Pre-treatment of Plasma
The blood was treated with heparin sodium and centrifuged at 3,500 rpm for 15 min to obtain the plasma for metabolomics analysis. Both HILIC and C18 were used to separate the plasma of rats in this study. For HILIC separation, 100 μl of plasma were treated with 300 μl acetonitrile and centrifuged at 14,000×g for 10 min to obtain the supernatant. For C18 separation, 100 μl of plasma were treated with 300 μl menthol and centrifuged at 14,000×g for 10 min. For the two separation modes, 100 μl of supernatant were analyzed.
Chromatography was performed with an UltiMate™ 3000 Rapid Separation LC system (Thermo Scientific™, MA, USA). The flow rate was set at 300 µl·min−1 and the injection volume of the sample was 1 µl. The C18 separation was performed with a CSH C18 column (2.1 × 100 mm, 1.7 µm, Waters) operated at 45°C with a gradient elution program. The mobile phase consisted of acetonitrile/water (60/40, A) and isopropanol/acetonitrile (90/10, B) with 0.1% formic acid and 10 mmol·L−1 ammonium acetate. The gradient elution program proceeded as follows: 0–1 min, 20%B; 1–11 min, 20–100%B; 11–18 min, 100%B; and 18–19.5 min, 100–20%B. In HILIC separation, a Ethylene Bridged Hybrid (EBH) amide column (2.1 × 100 mm, 1.7 µm, Waters) and gradients of acetonitrile (mobile phase A) and water (mobile phase B) containing 0.1% formic acid and 10 mmol·L−1 ammonium acetate each were used to separate the plasma samples. The column was operated at 40°C. The gradient program was set as follows: 0–1 min, 5%B; 1–7 min, 5–50%B; and 7–12 min, 50%B.
The eluate from the LC system was introduced directly into the mass spectrometer (Q Exactive™, Thermo Scientific™, MA, USA) equipped with a HESI-II probe for detection, which was operated in positive mode. The positive HESI-II spray voltages were 3.7 kV, the heated capillary temperature was 320°C, the sheath gas pressure was 30 psi, the auxiliary gas setting was 10 psi, and the heated vaporizer temperature was 300°C. Data were collected in auto gain control under 1 × 106 with a scan range of 150–1,500 mass-to-charge m/z. A maximum isolation time of 50 ms was used and the calibration was customized for the analysis of Q Exactive™ to maintain a mass tolerance of 5 ppm. Samples were analyzed in a single batch in random order with quality control samples (QCs). The LC-MS system was controlled using the Xcalibur 2.2 SP1.48 software (Thermo Scientific™, MA, USA), and data were collected and processed using the same software. The QCs involved a mixture of plasma samples from each sample, which were used to evaluate the stability of the LC/MS system. Feature ions with a coefficient of variation (CV) beyond 15% were removed.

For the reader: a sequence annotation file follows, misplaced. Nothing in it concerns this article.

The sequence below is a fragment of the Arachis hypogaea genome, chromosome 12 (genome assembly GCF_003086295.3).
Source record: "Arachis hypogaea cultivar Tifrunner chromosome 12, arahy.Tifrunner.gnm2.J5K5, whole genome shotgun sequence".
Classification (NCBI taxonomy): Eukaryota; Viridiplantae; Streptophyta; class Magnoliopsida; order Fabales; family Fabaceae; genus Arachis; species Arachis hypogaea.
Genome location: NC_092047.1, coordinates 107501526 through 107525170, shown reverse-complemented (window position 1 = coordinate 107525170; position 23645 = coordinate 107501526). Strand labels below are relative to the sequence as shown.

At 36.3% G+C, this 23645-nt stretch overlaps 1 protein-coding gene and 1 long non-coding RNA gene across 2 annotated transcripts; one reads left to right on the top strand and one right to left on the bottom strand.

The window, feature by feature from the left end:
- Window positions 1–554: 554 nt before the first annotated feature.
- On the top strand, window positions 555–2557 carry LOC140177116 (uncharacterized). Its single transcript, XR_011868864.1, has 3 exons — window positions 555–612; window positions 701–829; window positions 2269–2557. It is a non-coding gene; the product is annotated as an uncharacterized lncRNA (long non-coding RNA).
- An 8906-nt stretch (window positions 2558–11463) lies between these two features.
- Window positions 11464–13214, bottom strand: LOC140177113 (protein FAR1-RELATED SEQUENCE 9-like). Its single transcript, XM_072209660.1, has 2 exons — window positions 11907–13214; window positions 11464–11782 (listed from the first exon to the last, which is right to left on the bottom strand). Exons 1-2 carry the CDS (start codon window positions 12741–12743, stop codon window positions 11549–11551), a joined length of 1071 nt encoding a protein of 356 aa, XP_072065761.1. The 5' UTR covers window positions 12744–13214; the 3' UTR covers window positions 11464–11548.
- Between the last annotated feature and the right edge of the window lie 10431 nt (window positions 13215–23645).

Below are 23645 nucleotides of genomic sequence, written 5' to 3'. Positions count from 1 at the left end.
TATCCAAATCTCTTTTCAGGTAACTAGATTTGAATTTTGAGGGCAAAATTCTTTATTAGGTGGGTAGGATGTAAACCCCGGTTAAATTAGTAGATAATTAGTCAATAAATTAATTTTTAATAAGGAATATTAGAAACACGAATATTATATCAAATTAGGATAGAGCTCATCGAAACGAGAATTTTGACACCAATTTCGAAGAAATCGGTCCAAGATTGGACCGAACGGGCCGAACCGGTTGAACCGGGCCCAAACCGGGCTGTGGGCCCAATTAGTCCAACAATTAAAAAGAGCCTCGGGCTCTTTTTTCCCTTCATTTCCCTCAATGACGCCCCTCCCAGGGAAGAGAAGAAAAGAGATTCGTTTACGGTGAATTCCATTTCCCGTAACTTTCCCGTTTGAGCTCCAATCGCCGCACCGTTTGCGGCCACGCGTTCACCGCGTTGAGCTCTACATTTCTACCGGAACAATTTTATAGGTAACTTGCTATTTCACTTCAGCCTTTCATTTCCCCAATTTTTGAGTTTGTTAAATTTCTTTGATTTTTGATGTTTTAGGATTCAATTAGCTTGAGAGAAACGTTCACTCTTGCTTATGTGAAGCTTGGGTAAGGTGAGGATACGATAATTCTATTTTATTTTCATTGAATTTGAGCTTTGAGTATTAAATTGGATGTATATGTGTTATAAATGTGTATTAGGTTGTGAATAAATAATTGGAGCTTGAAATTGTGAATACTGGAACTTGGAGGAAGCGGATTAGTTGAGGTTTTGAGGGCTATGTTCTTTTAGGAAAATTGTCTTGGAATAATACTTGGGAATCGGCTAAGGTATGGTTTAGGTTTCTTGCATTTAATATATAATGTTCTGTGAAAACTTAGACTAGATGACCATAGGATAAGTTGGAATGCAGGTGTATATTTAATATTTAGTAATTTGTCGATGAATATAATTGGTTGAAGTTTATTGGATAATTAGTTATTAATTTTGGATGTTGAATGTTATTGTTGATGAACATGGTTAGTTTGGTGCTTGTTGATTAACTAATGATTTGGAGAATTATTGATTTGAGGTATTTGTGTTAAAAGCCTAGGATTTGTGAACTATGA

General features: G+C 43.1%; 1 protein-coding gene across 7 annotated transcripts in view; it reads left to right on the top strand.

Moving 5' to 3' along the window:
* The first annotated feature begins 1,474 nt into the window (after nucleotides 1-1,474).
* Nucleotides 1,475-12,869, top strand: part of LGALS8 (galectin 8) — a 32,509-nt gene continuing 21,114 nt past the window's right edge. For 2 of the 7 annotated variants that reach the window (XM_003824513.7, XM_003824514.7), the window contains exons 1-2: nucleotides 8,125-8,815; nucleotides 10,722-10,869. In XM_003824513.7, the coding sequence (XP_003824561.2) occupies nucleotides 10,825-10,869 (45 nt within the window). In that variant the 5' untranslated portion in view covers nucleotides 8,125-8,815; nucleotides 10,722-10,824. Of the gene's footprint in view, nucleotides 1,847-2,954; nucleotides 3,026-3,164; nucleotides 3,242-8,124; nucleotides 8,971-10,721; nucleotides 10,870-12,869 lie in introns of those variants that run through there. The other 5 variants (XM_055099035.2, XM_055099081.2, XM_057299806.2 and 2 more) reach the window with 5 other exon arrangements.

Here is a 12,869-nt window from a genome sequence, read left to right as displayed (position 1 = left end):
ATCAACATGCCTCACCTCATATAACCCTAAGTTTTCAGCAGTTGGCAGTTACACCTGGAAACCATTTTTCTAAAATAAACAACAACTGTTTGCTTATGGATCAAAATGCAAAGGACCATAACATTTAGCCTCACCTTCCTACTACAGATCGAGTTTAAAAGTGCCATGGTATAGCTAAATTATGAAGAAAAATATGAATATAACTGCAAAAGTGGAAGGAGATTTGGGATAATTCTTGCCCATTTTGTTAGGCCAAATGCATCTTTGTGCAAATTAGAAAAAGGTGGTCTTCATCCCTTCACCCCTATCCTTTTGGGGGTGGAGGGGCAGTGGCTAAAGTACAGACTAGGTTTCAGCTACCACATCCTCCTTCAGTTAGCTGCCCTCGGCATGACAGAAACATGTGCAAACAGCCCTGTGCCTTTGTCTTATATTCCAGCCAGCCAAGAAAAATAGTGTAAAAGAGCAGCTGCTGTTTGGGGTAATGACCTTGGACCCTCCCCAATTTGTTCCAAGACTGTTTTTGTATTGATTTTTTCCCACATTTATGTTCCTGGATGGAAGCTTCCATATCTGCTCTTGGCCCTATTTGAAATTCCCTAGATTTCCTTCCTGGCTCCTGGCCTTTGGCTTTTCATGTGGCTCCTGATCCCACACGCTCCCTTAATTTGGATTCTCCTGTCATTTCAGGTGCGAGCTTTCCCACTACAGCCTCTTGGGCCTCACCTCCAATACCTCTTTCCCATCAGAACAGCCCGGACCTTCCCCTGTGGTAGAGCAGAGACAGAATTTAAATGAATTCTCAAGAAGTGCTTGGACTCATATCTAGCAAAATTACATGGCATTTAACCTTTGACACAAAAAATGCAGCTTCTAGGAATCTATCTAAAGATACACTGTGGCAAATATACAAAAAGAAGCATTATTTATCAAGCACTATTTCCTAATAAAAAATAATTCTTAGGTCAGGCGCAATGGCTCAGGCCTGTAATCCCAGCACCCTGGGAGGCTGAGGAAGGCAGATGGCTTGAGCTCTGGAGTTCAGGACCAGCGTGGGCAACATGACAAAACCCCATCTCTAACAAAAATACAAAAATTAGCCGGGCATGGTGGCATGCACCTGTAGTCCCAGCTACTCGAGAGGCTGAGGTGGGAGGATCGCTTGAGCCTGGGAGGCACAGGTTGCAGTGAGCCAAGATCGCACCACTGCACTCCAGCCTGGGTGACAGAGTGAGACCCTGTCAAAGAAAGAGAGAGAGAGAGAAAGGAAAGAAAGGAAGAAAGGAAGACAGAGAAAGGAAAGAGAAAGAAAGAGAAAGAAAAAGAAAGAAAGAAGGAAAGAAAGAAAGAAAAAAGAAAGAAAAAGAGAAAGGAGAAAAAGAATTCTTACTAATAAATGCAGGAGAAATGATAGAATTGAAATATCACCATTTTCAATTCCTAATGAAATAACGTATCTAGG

The raw data obtained from the LC/MS was processed using the Progenesis QI data analysis software (Newcastle, UK) for peak alignment, picking, and normalization to produce peak intensities for retention time (tR) and m/z data pairs. Multivariate data analysis was used to analyze the metabolomics data using the SIMCA-p 14.0 (Umeå, Sweden). Using Pareto scaling (par) to transform raw data to normally distributed prior to analysis. Subsequently, principal components analysis (PCA) was performed using the SIMCA-P software (version 14.0, Umetrics AB, Umeå, Sweden) to assess the main sources of variation and remove the sample beyond the confidence interval (95%). Subsequently, the feature ions were filtered through orthogonal partial least squares discriminant analysis (OPLS-DA). The ions with high reliability and magnitude were considered the putative metabolites in the S-plot based on the OPLS-DA models.